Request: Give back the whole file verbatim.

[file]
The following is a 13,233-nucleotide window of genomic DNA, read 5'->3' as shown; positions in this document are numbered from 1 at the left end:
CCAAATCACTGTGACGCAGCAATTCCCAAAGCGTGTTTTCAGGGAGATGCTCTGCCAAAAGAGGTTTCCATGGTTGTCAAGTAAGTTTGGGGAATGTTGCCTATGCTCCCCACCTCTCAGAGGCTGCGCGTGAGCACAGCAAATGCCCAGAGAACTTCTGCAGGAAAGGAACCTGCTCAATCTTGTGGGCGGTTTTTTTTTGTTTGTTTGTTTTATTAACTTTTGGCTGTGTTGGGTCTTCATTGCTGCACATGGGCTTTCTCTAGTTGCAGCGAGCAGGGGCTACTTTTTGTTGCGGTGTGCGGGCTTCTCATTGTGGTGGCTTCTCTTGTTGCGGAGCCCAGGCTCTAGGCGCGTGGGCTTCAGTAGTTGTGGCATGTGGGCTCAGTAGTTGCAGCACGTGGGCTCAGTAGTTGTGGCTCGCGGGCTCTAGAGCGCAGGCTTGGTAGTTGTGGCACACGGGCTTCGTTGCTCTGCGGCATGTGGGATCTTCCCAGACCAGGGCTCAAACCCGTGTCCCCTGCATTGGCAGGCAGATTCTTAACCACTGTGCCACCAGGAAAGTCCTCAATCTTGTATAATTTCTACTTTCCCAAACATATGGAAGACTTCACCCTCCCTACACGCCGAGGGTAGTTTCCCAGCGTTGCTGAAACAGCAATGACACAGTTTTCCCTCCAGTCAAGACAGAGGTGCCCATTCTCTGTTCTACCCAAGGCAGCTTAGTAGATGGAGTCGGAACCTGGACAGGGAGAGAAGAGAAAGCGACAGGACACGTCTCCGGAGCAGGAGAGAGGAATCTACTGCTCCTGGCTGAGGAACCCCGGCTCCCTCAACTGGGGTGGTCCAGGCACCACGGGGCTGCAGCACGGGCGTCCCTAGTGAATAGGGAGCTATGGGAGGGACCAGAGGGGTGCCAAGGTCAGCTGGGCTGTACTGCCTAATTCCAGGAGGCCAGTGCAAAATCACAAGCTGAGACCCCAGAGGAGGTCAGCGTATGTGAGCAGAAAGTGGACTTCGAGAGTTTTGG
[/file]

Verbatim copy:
The following is a 13,233-nucleotide window of genomic DNA, read 5'->3' as shown; positions in this document are numbered from 1 at the left end:
CCAAATCACTGTGACGCAGCAATTCCCAAAGCGTGTTTTCAGGGAGATGCTCTGCCAAAAGAGGTTTCCATGGTTGTCAAGTAAGTTTGGGGAATGTTGCCTATGCTCCCCACCTCTCAGAGGCTGCGCGTGAGCACAGCAAATGCCCAGAGAACTTCTGCAGGAAAGGAACCTGCTCAATCTTGTGGGCGGTTTTTTTTTGTTTGTTTGTTTTATTAACTTTTGGCTGTGTTGGGTCTTCATTGCTGCACATGGGCTTTCTCTAGTTGCAGCGAGCAGGGGCTACTTTTTGTTGCGGTGTGCGGGCTTCTCATTGTGGTGGCTTCTCTTGTTGCGGAGCCCAGGCTCTAGGCGCGTGGGCTTCAGTAGTTGTGGCATGTGGGCTCAGTAGTTGCAGCACGTGGGCTCAGTAGTTGTGGCTCGCGGGCTCTAGAGCGCAGGCTTGGTAGTTGTGGCACACGGGCTTCGTTGCTCTGCGGCATGTGGGATCTTCCCAGACCAGGGCTCAAACCCGTGTCCCCTGCATTGGCAGGCAGATTCTTAACCACTGTGCCACCAGGAAAGTCCTCAATCTTGTATAATTTCTACTTTCCCAAACATATGGAAGACTTCACCCTCCCTACACGCCGAGGGTAGTTTCCCAGCGTTGCTGAAACAGCAATGACACAGTTTTCCCTCCAGTCAAGACAGAGGTGCCCATTCTCTGTTCTACCCAAGGCAGCTTAGTAGATGGAGTCGGAACCTGGACAGGGAGAGAAGAGAAAGCGACAGGACACGTCTCCGGAGCAGGAGAGAGGAATCTACTGCTCCTGGCTGAGGAACCCCGGCTCCCTCAACTGGGGTGGTCCAGGCACCACGGGGCTGCAGCACGGGCGTCCCTAGTGAATAGGGAGCTATGGGAGGGACCAGAGGGGTGCCAAGGTCAGCTGGGCTGTACTGCCTAATTCCAGGAGGCCAGTGCAAAATCACAAGCTGAGACCCCAGAGGAGGTCAGCGTATGTGAGCAGAAAGTGGACTTCGAGAGTTTTGG